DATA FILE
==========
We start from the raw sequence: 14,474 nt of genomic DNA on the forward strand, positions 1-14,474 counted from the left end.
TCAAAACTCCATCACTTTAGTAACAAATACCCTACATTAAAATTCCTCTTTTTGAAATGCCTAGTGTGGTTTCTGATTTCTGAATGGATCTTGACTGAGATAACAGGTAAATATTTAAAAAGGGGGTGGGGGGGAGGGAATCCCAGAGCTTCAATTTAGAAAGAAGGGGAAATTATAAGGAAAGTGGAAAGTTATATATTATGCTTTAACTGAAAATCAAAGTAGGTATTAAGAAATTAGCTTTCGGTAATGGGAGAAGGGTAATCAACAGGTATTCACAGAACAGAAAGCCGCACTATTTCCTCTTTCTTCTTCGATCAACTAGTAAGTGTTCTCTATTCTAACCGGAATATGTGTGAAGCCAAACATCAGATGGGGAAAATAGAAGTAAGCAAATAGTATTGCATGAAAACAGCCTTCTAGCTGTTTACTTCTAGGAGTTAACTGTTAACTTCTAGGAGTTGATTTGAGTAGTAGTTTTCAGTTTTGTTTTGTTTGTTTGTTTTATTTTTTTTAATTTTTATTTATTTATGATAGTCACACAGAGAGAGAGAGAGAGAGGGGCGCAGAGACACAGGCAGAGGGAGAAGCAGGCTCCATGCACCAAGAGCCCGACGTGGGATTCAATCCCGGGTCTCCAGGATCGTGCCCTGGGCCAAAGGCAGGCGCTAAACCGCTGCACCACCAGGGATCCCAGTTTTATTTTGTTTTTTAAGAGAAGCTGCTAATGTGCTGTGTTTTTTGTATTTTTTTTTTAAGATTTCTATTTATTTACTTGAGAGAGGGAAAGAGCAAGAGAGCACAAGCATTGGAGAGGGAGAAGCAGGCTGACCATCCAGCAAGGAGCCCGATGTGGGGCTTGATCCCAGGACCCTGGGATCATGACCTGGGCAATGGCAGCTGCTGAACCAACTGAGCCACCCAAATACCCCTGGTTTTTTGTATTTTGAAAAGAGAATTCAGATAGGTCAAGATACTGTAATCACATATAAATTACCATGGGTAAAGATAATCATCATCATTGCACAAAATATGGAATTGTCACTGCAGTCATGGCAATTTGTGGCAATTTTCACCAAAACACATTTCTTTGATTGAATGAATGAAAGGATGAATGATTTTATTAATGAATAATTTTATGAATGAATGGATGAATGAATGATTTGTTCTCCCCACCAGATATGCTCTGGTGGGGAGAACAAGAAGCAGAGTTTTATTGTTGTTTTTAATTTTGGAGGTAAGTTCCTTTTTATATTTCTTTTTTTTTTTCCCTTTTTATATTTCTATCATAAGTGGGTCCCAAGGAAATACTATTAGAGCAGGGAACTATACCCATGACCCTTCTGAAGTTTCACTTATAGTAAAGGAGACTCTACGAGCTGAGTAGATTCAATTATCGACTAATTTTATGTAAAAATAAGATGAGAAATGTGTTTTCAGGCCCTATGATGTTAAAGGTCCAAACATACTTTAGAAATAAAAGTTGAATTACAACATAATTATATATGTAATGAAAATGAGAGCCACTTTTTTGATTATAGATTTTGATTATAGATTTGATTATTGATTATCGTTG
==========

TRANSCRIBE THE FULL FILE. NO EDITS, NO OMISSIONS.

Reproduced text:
We start from the raw sequence: 14,474 nt of genomic DNA on the forward strand, positions 1-14,474 counted from the left end.
TCAAAACTCCATCACTTTAGTAACAAATACCCTACATTAAAATTCCTCTTTTTGAAATGCCTAGTGTGGTTTCTGATTTCTGAATGGATCTTGACTGAGATAACAGGTAAATATTTAAAAAGGGGGTGGGGGGGAGGGAATCCCAGAGCTTCAATTTAGAAAGAAGGGGAAATTATAAGGAAAGTGGAAAGTTATATATTATGCTTTAACTGAAAATCAAAGTAGGTATTAAGAAATTAGCTTTCGGTAATGGGAGAAGGGTAATCAACAGGTATTCACAGAACAGAAAGCCGCACTATTTCCTCTTTCTTCTTCGATCAACTAGTAAGTGTTCTCTATTCTAACCGGAATATGTGTGAAGCCAAACATCAGATGGGGAAAATAGAAGTAAGCAAATAGTATTGCATGAAAACAGCCTTCTAGCTGTTTACTTCTAGGAGTTAACTGTTAACTTCTAGGAGTTGATTTGAGTAGTAGTTTTCAGTTTTGTTTTGTTTGTTTGTTTTATTTTTTTTAATTTTTATTTATTTATGATAGTCACACAGAGAGAGAGAGAGAGAGGGGCGCAGAGACACAGGCAGAGGGAGAAGCAGGCTCCATGCACCAAGAGCCCGACGTGGGATTCAATCCCGGGTCTCCAGGATCGTGCCCTGGGCCAAAGGCAGGCGCTAAACCGCTGCACCACCAGGGATCCCAGTTTTATTTTGTTTTTTAAGAGAAGCTGCTAATGTGCTGTGTTTTTTGTATTTTTTTTTTAAGATTTCTATTTATTTACTTGAGAGAGGGAAAGAGCAAGAGAGCACAAGCATTGGAGAGGGAGAAGCAGGCTGACCATCCAGCAAGGAGCCCGATGTGGGGCTTGATCCCAGGACCCTGGGATCATGACCTGGGCAATGGCAGCTGCTGAACCAACTGAGCCACCCAAATACCCCTGGTTTTTTGTATTTTGAAAAGAGAATTCAGATAGGTCAAGATACTGTAATCACATATAAATTACCATGGGTAAAGATAATCATCATCATTGCACAAAATATGGAATTGTCACTGCAGTCATGGCAATTTGTGGCAATTTTCACCAAAACACATTTCTTTGATTGAATGAATGAAAGGATGAATGATTTTATTAATGAATAATTTTATGAATGAATGGATGAATGAATGATTTGTTCTCCCCACCAGATATGCTCTGGTGGGGAGAACAAGAAGCAGAGTTTTATTGTTGTTTTTAATTTTGGAGGTAAGTTCCTTTTTATATTTCTTTTTTTTTTTCCCTTTTTATATTTCTATCATAAGTGGGTCCCAAGGAAATACTATTAGAGCAGGGAACTATACCCATGACCCTTCTGAAGTTTCACTTATAGTAAAGGAGACTCTACGAGCTGAGTAGATTCAATTATCGACTAATTTTATGTAAAAATAAGATGAGAAATGTGTTTTCAGGCCCTATGATGTTAAAGGTCCAAACATACTTTAGAAATAAAAGTTGAATTACAACATAATTATATATGTAATGAAAATGAGAGCCACTTTTTTGATTATAGATTTTGATTATAGATTTGATTATTGATTATCGTTG